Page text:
The bigger problem for Pew researchers was the financial statements they used to come up with their projected totals. They relied on only public documents, not interviews with staff, to produce the numbers. Associate Director for Research at the Pew Research Center's Forum on Religion & Public Life Alan Cooperman strenuously defended that methodology, arguing that public and verifiable data was the correct resource to use. Self-reporting was a non-starter, given the possibility that some religious lobby/advocates might be tempted to inflate their budgets to overstate their K street cred and other groups tempted to use creative accounting to understate their spending to stay under the cultural radar, using publicly available data seemed the best way to proceed, he said.
Since many of the agencies included in the report were clearly engaged only in lobbying and advocacy, their budget numbers were not in dispute. But groups like C.R.S. And the U.S. bishops with budgets that include social service, relief and development efforts, Cooperman allowed, were trickier to parse.
He said the U.S.C.C.B. and C.R.S. have been the only agencies to complain about the numbers Pew cited. He added that he had not anticipated finding himself at odds with both groups, particularly since the report generously included caveats and qualifications regarding the dollar figures it was using. Still those warnings may be not enough to keep some from seizing on the report to depict the bishops as well-financed bullies on the Washington block, and C.R.S. is certainly is not thrilled about leaving its donors with the impression that it maintains a profligate “lobby” budget when their mission is dedicated to disaster relief and development. Perhaps those concerns account for the Catholic agencies’ eagerness to set the record straight on the Pew citations.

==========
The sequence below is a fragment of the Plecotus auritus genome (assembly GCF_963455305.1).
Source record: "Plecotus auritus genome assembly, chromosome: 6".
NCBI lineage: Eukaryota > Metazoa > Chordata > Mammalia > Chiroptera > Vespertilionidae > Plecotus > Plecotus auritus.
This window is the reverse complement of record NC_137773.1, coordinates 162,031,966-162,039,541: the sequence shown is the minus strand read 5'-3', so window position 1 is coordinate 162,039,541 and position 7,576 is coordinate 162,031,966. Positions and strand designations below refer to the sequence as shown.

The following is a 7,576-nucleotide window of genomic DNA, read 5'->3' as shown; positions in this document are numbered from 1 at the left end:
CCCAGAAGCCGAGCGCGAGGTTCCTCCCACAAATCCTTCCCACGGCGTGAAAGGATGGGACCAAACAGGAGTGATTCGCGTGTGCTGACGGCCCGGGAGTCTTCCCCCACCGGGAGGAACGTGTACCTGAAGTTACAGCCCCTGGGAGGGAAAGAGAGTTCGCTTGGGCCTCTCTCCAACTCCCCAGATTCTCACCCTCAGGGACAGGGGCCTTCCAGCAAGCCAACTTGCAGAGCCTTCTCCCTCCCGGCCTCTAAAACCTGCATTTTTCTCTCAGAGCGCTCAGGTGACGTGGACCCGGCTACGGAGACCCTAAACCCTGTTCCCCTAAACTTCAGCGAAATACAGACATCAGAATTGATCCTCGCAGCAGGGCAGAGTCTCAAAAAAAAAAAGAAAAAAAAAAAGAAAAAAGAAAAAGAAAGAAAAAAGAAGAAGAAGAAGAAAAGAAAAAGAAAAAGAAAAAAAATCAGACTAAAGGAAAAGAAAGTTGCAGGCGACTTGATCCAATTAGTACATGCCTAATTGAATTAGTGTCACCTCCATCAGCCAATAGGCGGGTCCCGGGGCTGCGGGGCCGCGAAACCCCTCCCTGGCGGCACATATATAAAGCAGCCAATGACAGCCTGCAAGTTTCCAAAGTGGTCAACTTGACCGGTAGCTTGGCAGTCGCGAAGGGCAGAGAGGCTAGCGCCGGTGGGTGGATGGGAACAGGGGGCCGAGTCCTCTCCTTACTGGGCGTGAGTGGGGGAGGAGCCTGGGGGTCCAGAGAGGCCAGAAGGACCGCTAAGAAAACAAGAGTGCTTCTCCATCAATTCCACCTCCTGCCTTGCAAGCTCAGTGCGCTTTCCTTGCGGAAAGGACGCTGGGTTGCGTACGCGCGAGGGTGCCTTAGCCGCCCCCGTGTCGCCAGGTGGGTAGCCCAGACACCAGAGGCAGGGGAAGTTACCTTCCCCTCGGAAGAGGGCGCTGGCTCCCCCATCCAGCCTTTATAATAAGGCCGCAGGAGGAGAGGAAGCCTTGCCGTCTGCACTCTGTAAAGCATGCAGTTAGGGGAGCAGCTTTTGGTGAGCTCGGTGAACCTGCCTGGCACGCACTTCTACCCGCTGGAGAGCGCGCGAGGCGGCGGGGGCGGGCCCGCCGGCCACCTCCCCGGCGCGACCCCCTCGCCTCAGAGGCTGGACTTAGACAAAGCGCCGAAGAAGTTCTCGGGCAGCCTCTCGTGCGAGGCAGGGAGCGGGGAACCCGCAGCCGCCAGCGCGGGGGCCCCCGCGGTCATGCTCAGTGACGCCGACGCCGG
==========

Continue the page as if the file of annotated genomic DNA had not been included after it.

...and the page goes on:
Cooperman seems similarly eager to put this minor controversy in the forum’s rear view mirror, and all parties now are hashing out numbers that will be more true to actual advocacy spending. Cooperman said the forum was interested in posting the most accurate and verifiable information as possible and to the extent that further discussion with C.R.S. and the bishops will achieve that goal, Pew researchers were happy to oblige. “We get questions from people and occasionally we get complaints, but we really try to be accurate and try to be transparent as possible,” he said.